2. The next greatest weapon against radicalized Islam is building deep and sincere relations with Muslims. This occurs between neighbors over the backyard fence as much as it does between states. It is difficult to hate the completely humanized “other”; in Iraq, we have achieved monumental inroads simply by sticking by our word and committments with our Muslim friends. Believe me, they know we have to find ways to get along. They were the ones who had bombs dropped on them by concerned Americans. They want to get along at least as much as we say we do. As a Soldier, I can tell you the desire for friendship on both sides is palpable.

3. In American politics, polemical rhetoric is often based on obtuse abstractions and not real relations. If it is a requisite of the right to disown Islam, force the arguments into the concrete as quickly as possible. Ask, does that mean I should hate Abbas or Achmed or Fatima who work downstairs in sales? How exactly should I live out this denunciation of Islam in my own hometown? Realistically, we are bound by the Golden Rule to seek out what is best for the Other, even if he/she is a Muslim. That is best concretized by emplary behavior of our own.

4. The majority of the world’s Christians and Muslims concur that both traditions worship the One true God. The Pope prayed in a Mosque recently. 138 Islamic scholars recently reached out to the Roman See. Muslims in Baghdad are pleading for their fellow Arabs who are Christians to return from refuge. Deep and scholarly discussions between the communities of faith are underway all over the world. This is the way that has worked over the centuries. Men of sincere prayer find it difficult to use violence and coercion to persuade a fellow religionist.

5. I would venture that when you peel back the layers from those who advocate denunciation of Islam, you may find either those with no actual religious affiliation or active practice of their own, or, a radicalized Christian sect without a mature position on relations to religionists of non-Christian faiths.

As a Roman Catholic and a member of a professional clergy team, I cannot embrace the tenets of Islam that disagree with Christianity; I CAN, however, embrace my Muslim friends as sincere seekers of God. I can purge the hatred from my own thinking and model the religion that I believe in. At the end of the day, we have no option but to learn to live together in this increasingly flatter, smaller global community.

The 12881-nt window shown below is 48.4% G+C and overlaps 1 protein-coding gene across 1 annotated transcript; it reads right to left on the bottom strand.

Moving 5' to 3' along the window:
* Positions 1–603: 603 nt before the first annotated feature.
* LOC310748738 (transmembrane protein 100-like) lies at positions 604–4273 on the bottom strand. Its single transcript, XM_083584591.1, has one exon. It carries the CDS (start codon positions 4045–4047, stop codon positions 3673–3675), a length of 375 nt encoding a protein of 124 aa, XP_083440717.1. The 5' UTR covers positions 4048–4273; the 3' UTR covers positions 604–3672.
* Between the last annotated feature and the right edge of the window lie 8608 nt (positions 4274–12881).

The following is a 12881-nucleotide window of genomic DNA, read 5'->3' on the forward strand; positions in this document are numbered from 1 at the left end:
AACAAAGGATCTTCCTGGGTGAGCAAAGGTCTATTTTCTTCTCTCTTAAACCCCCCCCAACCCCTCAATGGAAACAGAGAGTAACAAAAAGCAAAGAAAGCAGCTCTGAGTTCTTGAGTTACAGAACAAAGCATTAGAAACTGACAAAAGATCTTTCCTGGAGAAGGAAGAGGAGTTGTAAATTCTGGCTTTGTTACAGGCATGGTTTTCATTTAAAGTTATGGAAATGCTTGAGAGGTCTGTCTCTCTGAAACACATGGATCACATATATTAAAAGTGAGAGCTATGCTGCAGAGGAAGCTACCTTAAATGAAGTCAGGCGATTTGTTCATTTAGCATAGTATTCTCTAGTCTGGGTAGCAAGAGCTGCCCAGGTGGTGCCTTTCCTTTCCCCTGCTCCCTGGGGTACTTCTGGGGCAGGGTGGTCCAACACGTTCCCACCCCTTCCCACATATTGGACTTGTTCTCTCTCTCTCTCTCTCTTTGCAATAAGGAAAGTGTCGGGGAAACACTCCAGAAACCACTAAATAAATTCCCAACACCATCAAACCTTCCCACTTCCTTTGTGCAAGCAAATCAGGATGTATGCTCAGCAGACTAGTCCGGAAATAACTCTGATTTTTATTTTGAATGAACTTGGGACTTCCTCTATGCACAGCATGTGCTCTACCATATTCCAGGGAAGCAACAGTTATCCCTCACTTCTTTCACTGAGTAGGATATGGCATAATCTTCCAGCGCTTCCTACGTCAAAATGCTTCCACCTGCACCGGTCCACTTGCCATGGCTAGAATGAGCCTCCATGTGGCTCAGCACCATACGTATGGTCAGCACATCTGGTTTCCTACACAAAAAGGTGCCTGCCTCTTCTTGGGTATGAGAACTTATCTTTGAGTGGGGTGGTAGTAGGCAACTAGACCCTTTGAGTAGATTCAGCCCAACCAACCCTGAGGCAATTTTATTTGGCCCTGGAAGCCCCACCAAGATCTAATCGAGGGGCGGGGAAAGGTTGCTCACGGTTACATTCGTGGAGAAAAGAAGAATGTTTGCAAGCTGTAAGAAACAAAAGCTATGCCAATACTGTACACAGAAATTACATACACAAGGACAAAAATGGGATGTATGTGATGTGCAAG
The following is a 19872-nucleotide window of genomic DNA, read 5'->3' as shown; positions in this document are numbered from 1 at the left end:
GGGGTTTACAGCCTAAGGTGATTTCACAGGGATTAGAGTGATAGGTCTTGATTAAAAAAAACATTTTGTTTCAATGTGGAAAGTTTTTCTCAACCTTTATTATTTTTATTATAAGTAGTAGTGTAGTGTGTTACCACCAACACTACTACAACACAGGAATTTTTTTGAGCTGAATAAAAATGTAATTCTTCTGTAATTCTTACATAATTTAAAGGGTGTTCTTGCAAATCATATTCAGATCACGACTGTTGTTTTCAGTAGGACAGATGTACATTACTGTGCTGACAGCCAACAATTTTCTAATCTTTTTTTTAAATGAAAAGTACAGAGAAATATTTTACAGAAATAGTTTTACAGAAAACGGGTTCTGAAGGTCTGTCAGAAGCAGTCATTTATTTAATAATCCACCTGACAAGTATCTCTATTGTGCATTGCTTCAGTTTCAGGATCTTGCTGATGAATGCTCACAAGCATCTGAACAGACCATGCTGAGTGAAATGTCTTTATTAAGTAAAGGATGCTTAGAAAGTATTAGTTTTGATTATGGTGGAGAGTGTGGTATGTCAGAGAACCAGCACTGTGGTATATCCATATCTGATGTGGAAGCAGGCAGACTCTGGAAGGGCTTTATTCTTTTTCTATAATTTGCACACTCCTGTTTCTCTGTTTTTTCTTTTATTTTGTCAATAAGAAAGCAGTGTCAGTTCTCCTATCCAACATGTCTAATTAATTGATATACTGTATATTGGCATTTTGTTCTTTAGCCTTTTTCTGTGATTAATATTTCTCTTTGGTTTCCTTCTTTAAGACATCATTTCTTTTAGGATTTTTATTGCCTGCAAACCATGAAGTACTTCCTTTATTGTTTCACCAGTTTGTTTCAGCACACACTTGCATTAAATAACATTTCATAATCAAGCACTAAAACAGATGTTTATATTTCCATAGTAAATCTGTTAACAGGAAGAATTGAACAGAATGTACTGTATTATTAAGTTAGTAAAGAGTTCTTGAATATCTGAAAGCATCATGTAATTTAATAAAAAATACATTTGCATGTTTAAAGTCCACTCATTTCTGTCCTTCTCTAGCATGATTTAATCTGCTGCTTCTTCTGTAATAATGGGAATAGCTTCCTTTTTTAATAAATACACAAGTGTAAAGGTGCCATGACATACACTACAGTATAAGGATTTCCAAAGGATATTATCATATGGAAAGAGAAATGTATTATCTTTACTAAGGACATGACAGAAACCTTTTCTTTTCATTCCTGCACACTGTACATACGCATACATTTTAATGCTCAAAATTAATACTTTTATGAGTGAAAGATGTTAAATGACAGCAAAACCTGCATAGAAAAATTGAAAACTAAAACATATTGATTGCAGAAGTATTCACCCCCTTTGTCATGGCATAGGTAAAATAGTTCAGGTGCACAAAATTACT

Master Sergeant John Proctor

More from the AP link:

U.S. officials may be “unintentionally portraying terrorists, who lack moral and religious legitimacy, as brave fighters, legitimate soldiers or spokesmen for ordinary Muslims,” said a Homeland Security report titled “Terminology to Define the Terrorists: Recommendations from American Muslims.“  (Sorry, had to remove the link- apparently it’s supposed to still be classified)

“Regarding ‘jihad,’ even if it is accurate to reference the term, it may not be strategic because it glamorizes terrorism, imbues terrorists with religious authority they do not have and damages relations with Muslims around the world,” the report says.

Language is critical in the war on terror, said another document, an internal memo titled “Words that Work and Words that Don’t: A Guide for Counterterrorism Communication.”

The memo was approved for diplomatic use this week by the State Department, which plans to distribute a version to all U.S. embassies, officials said.

At least at the top level, it appears to have made an impact. Secretary of State Condoleezza Rice, who once frequently referred to “jihad” in her public remarks, does not appear to have used the word, except when talking about the name of a specific terrorist group, since September.

The memo also draws heavily on the Homeland Security report that examined the way American Muslims reacted to different phrases used by U.S. officials to describe terrorists and recommended ways to improve the message.

Because of religious connotations, that report, released in January and obtained by the AP this week, counseled “caution in using terms such as, ‘jihadist,’ ‘Islamic terrorist,’ ‘Islamist,’ and ‘holy warrior’ as grandiose descriptions.”

“We should not concede the terrorists’ claim that they are legitimate adherents of Islam,” the report said, adding that Osama bin Laden and his adherents fear “irrelevance” more than anything else.